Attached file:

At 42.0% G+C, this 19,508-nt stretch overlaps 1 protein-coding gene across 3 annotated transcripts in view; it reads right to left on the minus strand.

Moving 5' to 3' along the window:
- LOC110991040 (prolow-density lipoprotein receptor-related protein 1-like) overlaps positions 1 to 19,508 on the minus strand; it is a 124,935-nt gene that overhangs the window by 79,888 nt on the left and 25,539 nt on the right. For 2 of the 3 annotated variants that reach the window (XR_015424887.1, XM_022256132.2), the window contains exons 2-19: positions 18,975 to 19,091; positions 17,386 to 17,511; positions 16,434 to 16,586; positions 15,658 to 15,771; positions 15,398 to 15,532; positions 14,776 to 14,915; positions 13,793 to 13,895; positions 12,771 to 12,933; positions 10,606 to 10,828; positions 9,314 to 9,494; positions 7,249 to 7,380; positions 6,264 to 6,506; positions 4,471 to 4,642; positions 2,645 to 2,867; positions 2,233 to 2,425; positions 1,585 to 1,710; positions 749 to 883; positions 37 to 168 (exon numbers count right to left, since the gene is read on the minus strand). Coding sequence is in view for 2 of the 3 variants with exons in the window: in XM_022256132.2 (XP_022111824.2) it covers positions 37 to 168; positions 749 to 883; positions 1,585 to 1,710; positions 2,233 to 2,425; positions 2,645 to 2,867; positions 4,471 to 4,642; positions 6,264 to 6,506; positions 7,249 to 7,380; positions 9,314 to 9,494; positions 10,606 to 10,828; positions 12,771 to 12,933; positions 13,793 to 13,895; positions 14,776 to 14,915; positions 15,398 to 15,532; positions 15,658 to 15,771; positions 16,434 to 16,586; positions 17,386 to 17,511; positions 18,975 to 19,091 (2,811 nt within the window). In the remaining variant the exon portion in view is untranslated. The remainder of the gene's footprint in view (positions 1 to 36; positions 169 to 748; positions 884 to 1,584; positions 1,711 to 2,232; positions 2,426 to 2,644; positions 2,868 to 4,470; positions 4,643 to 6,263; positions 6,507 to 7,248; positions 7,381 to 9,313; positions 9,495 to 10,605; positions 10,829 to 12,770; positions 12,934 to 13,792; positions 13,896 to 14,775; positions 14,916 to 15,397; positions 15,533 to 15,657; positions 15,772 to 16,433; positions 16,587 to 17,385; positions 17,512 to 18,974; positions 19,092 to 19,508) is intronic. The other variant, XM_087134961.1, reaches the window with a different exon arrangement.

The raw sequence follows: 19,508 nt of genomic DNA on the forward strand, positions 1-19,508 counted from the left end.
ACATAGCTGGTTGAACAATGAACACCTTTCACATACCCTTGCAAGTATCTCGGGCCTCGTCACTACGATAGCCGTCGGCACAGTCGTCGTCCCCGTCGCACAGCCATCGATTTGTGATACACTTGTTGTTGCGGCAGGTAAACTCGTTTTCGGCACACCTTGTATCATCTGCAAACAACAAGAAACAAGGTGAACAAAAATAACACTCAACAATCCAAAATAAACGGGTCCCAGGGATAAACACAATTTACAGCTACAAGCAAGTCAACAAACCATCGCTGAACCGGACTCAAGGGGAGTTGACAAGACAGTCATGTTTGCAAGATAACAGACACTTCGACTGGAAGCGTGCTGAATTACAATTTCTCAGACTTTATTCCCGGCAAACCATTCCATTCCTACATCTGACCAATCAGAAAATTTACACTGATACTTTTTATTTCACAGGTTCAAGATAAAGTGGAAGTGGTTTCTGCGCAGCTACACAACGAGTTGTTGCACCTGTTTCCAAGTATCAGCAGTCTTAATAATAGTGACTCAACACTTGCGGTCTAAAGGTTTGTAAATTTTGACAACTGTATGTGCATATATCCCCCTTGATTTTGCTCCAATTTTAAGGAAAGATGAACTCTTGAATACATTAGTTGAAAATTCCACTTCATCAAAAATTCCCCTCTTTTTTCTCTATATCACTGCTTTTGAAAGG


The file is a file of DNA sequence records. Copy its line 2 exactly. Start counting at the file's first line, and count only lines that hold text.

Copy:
Moving 5' to 3' along the window: